- With his avant-garde and striking buildings, Will Alsop has always been considered a maverick in the British architectural scene
- He is best known in the North West for his controversial Cloud design for Liverpool's 'Fourth Grace'
- His most famous British building is the Peckham Library, which won the Stirling Prize in 2000
- His current designs include one for New Islington, a new development in East Manchester
"Imagine a future in which the vast M62 corridor is a singular entity, 80 miles long and 15 miles wide," conjectures the exhibition, "its inhabitants live in Liverpool, shop in Leeds and go clubbing in Manchester. Using the latest forms of advanced transportation, SuperCity residents could wake up by the Mersey and commute to an office overlooking the Humber."
It’s an intriguing vision but would it work? Will Alsop thinks so and he spoke to us about his vision for the future of the North’s urban areas.
Where did the idea for Supercity come from?
"I started to go to places along the M62 very frequently and I was beginning to see and understand how people live along there, which is not the same that they live in Greater London, in so far as people tend to get into their cars and go to different places to get different reward; Doncaster market, Bradford for an Indian meal, Manchester for a bit of a thrash about, Leeds for shopping. Even though it’s not a single city, people are using it as a single city and that’s why you can’t drive along the M62, because it’s full of people trying to use their city."
How would Supercity work?
|"What I’m trying to do is think of it as another model of urbanism, what you might call post-suburbia. I want to put new settlements along the M62"|
|Will Alsop on his vision for the Supercity|
"What you don’t want is more housing space. What I’m trying to do is think of it as another model of urbanism, what you might call post-suburbia. I want to put new settlements spread along the M62 within a landscape and trying not to destroy the landscape that is there. That’s the whole point of the exercise, to avoid sprawl and to make the places that you build have identity and uniqueness."
What are the major features of Supercity?
"In physical terms, there’d be new settlements of between 2000 and 5000 people, and each of those places would have local shopping, a church, a pub, and it would be ecologically sound, trying to get everyone to live in almost one building. They’d be liberally spread along the path of the M62.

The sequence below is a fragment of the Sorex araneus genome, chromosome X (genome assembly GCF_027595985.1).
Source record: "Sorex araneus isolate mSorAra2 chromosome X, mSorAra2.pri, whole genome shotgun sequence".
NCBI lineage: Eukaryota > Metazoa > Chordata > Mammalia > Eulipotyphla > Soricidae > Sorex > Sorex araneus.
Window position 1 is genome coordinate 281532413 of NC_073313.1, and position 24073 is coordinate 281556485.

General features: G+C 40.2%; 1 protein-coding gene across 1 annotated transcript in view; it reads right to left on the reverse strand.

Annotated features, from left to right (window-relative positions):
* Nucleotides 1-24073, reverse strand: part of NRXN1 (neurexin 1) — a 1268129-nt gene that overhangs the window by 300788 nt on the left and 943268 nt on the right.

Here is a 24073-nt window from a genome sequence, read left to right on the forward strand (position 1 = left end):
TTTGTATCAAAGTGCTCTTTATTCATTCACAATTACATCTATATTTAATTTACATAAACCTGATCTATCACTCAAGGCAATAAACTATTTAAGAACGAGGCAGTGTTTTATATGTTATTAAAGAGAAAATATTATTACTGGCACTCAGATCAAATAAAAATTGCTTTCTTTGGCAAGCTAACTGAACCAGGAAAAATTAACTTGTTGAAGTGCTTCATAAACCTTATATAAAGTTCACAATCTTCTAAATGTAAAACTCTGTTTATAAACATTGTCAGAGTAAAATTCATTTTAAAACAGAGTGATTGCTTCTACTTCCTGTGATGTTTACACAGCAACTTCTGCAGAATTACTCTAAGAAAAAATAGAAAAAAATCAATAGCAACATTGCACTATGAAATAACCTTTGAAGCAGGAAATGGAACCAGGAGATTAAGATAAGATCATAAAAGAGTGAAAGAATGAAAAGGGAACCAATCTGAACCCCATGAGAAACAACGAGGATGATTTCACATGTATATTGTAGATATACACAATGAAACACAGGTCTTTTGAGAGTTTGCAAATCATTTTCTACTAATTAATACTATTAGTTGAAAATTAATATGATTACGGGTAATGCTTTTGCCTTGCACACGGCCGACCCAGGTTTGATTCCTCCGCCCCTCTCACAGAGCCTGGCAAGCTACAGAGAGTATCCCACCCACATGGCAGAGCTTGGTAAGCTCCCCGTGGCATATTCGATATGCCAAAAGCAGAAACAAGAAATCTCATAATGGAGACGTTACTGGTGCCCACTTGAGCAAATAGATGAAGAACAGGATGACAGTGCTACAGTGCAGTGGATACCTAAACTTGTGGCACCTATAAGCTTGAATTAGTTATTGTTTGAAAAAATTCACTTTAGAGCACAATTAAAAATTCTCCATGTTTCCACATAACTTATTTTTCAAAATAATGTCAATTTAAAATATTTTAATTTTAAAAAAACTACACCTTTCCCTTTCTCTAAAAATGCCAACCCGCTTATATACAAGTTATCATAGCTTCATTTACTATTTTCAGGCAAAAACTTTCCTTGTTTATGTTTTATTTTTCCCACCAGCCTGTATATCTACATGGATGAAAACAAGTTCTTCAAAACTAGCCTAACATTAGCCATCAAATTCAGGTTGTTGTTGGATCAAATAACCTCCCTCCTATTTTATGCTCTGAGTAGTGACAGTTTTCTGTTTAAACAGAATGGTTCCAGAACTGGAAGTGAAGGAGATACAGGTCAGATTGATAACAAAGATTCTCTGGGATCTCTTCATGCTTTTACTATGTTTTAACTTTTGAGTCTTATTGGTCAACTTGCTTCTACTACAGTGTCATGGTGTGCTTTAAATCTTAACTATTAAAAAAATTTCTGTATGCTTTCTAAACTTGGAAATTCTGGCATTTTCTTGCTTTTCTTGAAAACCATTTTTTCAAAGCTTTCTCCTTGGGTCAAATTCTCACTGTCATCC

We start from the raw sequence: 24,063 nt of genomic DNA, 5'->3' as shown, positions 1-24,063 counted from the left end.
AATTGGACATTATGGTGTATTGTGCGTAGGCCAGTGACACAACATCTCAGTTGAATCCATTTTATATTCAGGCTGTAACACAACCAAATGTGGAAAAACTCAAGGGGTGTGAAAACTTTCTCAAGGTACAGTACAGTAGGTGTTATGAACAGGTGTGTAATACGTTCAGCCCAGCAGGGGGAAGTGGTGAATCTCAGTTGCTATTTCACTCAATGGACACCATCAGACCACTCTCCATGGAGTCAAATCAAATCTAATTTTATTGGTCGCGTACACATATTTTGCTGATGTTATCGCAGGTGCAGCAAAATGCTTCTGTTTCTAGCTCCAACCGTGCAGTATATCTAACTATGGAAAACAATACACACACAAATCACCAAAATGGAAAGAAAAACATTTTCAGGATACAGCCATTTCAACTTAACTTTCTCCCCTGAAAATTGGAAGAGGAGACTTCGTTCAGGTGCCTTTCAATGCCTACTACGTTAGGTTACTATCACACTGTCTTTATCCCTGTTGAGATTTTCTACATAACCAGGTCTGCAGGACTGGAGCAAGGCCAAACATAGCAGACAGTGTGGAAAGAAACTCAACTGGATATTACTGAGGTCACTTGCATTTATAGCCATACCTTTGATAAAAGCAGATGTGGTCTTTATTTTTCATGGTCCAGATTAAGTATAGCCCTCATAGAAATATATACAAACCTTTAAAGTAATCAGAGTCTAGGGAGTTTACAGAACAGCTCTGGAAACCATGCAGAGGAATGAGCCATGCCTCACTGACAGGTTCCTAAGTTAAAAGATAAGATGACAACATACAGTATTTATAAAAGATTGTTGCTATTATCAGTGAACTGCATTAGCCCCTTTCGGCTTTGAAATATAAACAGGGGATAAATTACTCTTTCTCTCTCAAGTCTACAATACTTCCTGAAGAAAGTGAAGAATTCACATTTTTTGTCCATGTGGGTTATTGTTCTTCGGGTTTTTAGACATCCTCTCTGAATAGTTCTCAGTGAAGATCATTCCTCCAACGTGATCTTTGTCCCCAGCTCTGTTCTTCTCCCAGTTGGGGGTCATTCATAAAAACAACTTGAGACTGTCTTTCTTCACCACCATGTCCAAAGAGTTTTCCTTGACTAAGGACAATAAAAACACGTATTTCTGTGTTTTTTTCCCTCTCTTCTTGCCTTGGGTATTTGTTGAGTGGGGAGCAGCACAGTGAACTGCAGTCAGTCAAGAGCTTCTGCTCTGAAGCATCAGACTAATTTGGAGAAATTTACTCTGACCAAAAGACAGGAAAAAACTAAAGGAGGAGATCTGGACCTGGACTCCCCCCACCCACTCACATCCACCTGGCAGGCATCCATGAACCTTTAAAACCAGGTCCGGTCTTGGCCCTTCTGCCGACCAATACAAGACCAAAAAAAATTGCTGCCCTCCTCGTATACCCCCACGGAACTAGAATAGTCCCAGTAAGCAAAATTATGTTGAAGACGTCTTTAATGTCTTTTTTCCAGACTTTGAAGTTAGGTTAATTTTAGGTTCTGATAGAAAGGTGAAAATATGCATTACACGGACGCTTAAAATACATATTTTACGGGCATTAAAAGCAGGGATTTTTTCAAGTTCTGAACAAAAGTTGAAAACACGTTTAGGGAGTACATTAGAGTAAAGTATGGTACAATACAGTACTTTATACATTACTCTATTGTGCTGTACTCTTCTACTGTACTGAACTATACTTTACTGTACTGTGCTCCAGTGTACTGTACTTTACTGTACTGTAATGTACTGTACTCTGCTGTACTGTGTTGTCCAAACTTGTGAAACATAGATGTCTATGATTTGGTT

|Pier by Will Alsop|
Another thing would be to put a string of good service stations along the M62, the kind of service station that none of us can imagine because it’s one that you’d actually want to go to. If there was a place that you could go to with a good park and ride, where you could meet a friend, have a haircut perhaps, do a variety of different things, then you would get on a bus which would go up and down the M62. I would ban private cars on there so that would leave space for the marvellous bus service to link all the different centres together."
How would it affect the sense of identity along the corridor?
"All the places would try and be very different. What you really want is to work with the people who live there. Certainly working with the people of Barnsley and Bradford, I’ve noticed that they are desperately seeking for the place that live in to be unique. So the people in this northern corridor would identify with the whole and also with the particular centre in which they live."
Supercity is an imaginary project, but how close to reality is it?
|Stack by Will Alsop|
"There’s one thing I’d say to that and that is that it is going to happen anyway, but the form in which it is going to happen is going to be more and more housing estates spreading over green fields. But that model has gone too far because if you look at new housing estates on the edge of existing settlements, these people are disenfranchised. They don’t go into the centre of their own town, they don’t feel part of the town in which they live. Therefore we need to check the physical dimensions of the exisiting centres that we have and put in new centres where you can ideally open your front door and walk to where you want to go."